Do not merely listen to the word, and so deceive yourselves. Do what it says. James 1:22
In 1887 following an evangelistic meeting held by Dwight L. Moody, a young man, John Sammis, stood to share his story. As he was speaking, it became clear to many that he knew little about the Bible or Christian doctrine. His closing lines, however, spoke volumes: I’m not quite sure. But I’m going to trust, and I’m going to obey.
Daniel Towner was so struck by the power of those simple words that he quickly jotted them down, then delivered them to John Sammis. John further developed the words to become the lyrics to the hymn Trust and Obey. Towner then composed the music and the song has been a church favorite ever since.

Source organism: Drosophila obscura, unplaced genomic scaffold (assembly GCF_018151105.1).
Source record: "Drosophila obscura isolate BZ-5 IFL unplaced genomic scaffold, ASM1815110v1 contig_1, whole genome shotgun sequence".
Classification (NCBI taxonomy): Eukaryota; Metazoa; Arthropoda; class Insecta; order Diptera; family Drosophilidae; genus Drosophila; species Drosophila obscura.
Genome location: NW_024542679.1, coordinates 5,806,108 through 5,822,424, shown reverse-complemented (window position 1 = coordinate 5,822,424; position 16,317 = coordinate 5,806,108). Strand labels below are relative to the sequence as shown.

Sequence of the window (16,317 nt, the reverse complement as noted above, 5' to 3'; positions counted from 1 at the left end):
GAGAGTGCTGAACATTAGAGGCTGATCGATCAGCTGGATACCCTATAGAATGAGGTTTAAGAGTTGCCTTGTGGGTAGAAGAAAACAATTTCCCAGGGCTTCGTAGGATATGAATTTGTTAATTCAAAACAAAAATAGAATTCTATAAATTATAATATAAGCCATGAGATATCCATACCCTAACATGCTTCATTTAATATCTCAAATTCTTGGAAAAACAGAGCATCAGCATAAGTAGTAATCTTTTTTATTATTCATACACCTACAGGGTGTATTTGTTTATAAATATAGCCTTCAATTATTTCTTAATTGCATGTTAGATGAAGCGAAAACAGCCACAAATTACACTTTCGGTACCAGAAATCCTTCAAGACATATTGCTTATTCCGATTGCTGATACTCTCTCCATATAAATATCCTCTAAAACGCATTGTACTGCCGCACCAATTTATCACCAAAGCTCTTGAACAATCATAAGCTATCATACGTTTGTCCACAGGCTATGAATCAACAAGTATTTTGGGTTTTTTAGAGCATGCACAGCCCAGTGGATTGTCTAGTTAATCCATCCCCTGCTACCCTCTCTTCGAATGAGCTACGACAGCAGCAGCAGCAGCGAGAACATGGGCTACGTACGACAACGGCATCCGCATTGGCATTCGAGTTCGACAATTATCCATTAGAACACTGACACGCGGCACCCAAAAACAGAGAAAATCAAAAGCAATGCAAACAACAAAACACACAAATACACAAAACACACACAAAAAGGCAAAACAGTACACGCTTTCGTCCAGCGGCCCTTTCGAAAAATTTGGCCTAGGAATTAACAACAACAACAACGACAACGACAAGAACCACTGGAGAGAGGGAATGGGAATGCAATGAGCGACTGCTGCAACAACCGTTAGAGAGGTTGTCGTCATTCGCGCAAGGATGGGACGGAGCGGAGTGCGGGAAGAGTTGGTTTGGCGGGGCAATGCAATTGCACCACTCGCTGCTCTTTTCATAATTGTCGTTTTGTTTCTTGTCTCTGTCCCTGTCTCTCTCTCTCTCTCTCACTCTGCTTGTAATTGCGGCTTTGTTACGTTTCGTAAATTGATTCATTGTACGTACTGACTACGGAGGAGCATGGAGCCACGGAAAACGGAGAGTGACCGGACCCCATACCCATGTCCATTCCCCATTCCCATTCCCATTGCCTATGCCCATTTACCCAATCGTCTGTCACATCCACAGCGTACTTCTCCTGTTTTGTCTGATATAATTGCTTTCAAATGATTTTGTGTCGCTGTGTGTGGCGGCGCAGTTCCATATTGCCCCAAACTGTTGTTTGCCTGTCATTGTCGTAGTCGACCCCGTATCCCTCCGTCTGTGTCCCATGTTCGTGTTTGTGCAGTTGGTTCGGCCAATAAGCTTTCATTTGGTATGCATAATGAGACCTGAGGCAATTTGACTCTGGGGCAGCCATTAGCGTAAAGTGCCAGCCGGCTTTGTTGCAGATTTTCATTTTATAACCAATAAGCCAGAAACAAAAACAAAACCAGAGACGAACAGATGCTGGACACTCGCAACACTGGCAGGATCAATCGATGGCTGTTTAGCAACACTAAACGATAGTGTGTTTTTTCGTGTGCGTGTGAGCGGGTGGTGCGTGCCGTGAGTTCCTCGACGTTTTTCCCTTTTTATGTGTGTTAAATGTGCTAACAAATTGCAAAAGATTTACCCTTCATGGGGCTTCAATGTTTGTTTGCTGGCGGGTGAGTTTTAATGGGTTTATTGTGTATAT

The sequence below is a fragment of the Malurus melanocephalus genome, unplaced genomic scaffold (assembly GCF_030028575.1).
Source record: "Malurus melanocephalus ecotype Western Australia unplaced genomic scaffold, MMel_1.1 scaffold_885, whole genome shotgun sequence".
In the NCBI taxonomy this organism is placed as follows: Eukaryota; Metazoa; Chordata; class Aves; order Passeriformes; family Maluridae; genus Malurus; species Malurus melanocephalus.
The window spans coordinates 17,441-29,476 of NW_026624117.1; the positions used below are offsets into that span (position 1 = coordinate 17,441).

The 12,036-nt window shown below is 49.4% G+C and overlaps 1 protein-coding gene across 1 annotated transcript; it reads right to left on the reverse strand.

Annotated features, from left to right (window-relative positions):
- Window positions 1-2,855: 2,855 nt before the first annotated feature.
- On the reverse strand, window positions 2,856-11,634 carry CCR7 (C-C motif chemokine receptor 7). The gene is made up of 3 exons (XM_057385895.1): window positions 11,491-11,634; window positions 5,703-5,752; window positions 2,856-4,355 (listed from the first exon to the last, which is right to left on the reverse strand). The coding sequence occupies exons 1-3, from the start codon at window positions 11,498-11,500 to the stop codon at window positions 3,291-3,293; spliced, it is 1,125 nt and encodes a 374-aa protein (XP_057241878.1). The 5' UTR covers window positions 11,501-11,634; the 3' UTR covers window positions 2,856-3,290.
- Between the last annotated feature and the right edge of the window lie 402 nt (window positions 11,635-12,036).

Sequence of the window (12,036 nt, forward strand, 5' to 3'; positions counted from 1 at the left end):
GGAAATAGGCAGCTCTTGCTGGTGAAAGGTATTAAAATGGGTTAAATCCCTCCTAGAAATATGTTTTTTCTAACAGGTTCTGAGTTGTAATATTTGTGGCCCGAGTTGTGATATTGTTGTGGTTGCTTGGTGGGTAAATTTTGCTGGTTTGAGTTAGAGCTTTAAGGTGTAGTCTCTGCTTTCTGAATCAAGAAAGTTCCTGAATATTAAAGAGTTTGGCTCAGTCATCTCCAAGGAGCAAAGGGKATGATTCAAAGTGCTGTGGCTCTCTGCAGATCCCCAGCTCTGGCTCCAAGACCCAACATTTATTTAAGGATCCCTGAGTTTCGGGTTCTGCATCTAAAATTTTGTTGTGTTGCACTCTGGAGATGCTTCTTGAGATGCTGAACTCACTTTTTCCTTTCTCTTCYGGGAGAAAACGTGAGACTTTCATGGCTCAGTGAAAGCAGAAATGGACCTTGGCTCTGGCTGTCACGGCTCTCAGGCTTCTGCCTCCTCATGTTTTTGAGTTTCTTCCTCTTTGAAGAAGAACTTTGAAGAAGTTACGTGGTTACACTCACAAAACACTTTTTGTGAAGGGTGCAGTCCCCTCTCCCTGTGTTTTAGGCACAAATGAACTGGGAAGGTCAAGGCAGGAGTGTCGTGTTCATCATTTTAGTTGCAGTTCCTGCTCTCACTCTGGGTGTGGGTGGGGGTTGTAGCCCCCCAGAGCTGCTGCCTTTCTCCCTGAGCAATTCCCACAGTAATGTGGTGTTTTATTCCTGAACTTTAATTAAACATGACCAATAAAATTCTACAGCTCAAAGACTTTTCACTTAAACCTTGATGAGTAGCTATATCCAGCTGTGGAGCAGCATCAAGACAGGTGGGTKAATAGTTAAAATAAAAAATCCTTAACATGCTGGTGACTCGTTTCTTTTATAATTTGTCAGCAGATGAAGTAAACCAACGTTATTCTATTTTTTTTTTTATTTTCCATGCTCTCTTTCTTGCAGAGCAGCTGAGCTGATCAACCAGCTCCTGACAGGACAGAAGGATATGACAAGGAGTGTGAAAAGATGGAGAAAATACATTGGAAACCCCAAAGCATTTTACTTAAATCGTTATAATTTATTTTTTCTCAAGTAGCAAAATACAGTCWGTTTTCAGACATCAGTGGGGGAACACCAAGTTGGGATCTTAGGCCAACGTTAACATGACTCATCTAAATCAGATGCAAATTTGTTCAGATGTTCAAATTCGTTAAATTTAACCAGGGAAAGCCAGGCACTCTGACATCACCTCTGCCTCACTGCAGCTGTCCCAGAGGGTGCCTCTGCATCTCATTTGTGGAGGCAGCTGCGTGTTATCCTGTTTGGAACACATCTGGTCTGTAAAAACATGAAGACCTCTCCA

This story reminds me that God can use every faithful word that we utter and every deed that we do in ways beyond our comprehension. Certainly Sammis had no idea what his simple words would mean to generations that followed. He was simply being obedient to the Holy Spirit’s prompting as he spoke.
In our lives we over analyze everything. We want to know what the results of our actions will be before we will act. We choose our words in attempt to calculate the response. We constantly ask, “What’s in it for me?” The simple answer in our lives of faith is that sometimes the act of obedience is what is in it for us.
We need more obedience in our lives as followers of Christ. We need more people willing to walk the talk.
Well, I’m not quite sure. But I’m going to trust, and I’m going to obey.
I’ll see you Sunday. Until then keep singing: